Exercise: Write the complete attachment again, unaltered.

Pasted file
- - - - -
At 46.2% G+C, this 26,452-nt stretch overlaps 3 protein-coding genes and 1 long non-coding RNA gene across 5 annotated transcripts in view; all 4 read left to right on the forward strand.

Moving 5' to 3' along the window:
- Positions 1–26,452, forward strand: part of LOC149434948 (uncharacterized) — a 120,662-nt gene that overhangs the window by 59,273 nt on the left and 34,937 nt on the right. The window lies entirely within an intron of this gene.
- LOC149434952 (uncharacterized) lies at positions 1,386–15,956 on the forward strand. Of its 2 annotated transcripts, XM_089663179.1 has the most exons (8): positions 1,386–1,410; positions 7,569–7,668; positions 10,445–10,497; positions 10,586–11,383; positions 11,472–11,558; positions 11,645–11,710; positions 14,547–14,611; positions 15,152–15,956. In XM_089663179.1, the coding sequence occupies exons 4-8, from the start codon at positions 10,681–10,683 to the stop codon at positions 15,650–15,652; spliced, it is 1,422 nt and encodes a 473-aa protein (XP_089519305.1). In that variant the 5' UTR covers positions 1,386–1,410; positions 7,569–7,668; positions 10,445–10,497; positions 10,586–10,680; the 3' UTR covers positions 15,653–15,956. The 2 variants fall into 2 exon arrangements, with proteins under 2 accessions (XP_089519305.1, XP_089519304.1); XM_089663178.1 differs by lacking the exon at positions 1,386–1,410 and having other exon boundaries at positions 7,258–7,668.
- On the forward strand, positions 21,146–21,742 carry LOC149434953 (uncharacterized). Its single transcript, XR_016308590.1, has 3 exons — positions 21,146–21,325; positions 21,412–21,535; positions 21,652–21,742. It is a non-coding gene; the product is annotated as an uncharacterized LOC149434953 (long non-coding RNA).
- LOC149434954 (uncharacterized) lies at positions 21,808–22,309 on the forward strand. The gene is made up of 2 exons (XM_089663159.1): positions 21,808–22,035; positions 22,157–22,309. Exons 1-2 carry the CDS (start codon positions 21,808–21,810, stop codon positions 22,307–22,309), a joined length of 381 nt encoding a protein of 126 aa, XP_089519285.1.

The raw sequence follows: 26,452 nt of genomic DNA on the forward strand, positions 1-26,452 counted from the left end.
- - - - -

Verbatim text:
At 46.2% G+C, this 26,452-nt stretch overlaps 3 protein-coding genes and 1 long non-coding RNA gene across 5 annotated transcripts in view; all 4 read left to right on the forward strand.

Moving 5' to 3' along the window:
- Positions 1–26,452, forward strand: part of LOC149434948 (uncharacterized) — a 120,662-nt gene that overhangs the window by 59,273 nt on the left and 34,937 nt on the right. The window lies entirely within an intron of this gene.
- LOC149434952 (uncharacterized) lies at positions 1,386–15,956 on the forward strand. Of its 2 annotated transcripts, XM_089663179.1 has the most exons (8): positions 1,386–1,410; positions 7,569–7,668; positions 10,445–10,497; positions 10,586–11,383; positions 11,472–11,558; positions 11,645–11,710; positions 14,547–14,611; positions 15,152–15,956. In XM_089663179.1, the coding sequence occupies exons 4-8, from the start codon at positions 10,681–10,683 to the stop codon at positions 15,650–15,652; spliced, it is 1,422 nt and encodes a 473-aa protein (XP_089519305.1). In that variant the 5' UTR covers positions 1,386–1,410; positions 7,569–7,668; positions 10,445–10,497; positions 10,586–10,680; the 3' UTR covers positions 15,653–15,956. The 2 variants fall into 2 exon arrangements, with proteins under 2 accessions (XP_089519305.1, XP_089519304.1); XM_089663178.1 differs by lacking the exon at positions 1,386–1,410 and having other exon boundaries at positions 7,258–7,668.
- On the forward strand, positions 21,146–21,742 carry LOC149434953 (uncharacterized). Its single transcript, XR_016308590.1, has 3 exons — positions 21,146–21,325; positions 21,412–21,535; positions 21,652–21,742. It is a non-coding gene; the product is annotated as an uncharacterized LOC149434953 (long non-coding RNA).
- LOC149434954 (uncharacterized) lies at positions 21,808–22,309 on the forward strand. The gene is made up of 2 exons (XM_089663159.1): positions 21,808–22,035; positions 22,157–22,309. Exons 1-2 carry the CDS (start codon positions 21,808–21,810, stop codon positions 22,307–22,309), a joined length of 381 nt encoding a protein of 126 aa, XP_089519285.1.

The raw sequence follows: 26,452 nt of genomic DNA on the forward strand, positions 1-26,452 counted from the left end.